Duplicating For Profits

Three copy pros turn a college dream into an enterprise

What started as a means to make extra money in college has turned into a $1 million business enterprise for three friends.
Winston Ferguson Jr., 31, Leighton Condell, 31, and Neftaliee Rivera, 26, started Copy Pros, an Atlanta-based professional photocopying service specializing in litigation photocopying, in 1994. The three met while working at a Miami photocopying center in 1991 (Condell and. Ferguson were in college at the time). After becoming proficient in managing the operation, they realized how lucrative the photocopying business could be and vowed to start their own business once they had enough resources.

Their chance came in 1993 when Condell, who left that company to work for another Miami photocopying firm, flew to Atlanta to assist in a project. That trip showed him a market that was virtually untapped. “Atlanta has a large African American population, which we knew would help open doors more easily,” says Condell, vice president and director of sales. “I also had Kappa Alpha Psi brothers there who could help out.”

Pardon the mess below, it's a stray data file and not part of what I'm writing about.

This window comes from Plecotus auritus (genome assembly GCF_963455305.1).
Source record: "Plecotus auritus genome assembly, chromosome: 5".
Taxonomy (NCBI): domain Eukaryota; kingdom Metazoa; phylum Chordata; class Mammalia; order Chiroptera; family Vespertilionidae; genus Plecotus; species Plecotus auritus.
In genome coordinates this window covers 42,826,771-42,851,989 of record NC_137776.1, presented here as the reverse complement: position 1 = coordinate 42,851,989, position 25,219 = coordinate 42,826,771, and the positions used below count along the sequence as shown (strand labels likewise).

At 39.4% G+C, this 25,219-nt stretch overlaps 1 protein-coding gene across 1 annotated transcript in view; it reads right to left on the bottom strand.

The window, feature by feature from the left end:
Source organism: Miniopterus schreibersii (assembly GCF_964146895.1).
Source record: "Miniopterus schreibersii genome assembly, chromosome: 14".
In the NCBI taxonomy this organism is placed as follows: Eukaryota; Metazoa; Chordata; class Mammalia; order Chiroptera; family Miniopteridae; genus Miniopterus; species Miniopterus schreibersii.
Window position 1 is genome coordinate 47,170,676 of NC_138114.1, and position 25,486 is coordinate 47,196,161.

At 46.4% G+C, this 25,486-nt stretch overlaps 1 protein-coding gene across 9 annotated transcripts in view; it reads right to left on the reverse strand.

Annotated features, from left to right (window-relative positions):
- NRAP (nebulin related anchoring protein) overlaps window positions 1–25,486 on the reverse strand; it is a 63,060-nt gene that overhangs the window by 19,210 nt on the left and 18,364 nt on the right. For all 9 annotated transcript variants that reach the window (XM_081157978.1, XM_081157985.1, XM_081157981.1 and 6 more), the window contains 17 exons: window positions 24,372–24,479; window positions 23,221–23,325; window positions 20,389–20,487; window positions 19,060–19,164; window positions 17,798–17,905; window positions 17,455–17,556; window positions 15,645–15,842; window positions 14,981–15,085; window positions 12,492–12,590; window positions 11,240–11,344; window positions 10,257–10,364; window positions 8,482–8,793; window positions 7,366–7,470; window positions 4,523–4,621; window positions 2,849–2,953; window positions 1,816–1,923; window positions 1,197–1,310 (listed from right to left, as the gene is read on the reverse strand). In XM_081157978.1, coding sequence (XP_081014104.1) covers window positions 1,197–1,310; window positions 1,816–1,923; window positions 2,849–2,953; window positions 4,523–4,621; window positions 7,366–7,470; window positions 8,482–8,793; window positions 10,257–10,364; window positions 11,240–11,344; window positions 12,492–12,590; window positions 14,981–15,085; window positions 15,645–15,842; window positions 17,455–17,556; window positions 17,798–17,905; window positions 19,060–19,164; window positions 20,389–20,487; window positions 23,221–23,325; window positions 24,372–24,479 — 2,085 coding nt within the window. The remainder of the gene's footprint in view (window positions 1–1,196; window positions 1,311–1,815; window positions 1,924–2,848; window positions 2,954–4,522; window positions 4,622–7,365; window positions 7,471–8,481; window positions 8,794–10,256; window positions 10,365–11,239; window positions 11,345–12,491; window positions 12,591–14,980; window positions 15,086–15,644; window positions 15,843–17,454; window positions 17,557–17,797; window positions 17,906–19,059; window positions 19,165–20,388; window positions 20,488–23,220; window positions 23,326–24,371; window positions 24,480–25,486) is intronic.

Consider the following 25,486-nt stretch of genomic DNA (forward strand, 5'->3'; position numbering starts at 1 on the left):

Later that year, the trio moved there to start Copy Pros with $13,000 from family, friends and savings. Much of this money was used to purchase copier equipment. Their Atlanta connections helped them find space, incorporate the business, and even paint and wire the office.

The 16-employee company offers services that include high-speed copying, color copying, oversize document copying, bankruptcy mailouts, binding and trial exhibits — all available 24 hours a day with free pickup and delivery, according to Rivera, the production manager. Cold calling and word-of-mouth referrals have landed clients such as Sun Trust Bank, AT&T, Arthur Andersen Consulting and 12 of the top 20 law firms in the Atlanta area.

“We face stiff competition from other photocopying shops such as Kinko’s, but we’re able to stay in the game because of our personalized service,” says Ferguson, president and managing director. “Our challenge is to keep increasing revenues and reinvesting in the business until we offer the same range of services as our competitors, while keeping a morn-and-pop atmosphere where we know our clients by name. That’s what we’re striving for.”

“We know what it means to sacrifice and struggle,” says Ferguson, recalling their lean financial beginnings-taking on night jobs, sharing an apartment and living a spartan lifestyle.
To duplicate their success, the three now plan to open a second store in suburban Atlanta before year’s end, and a third in an undisclosed city. Their long-term goal is to have stores in 10 major cities by 2004.

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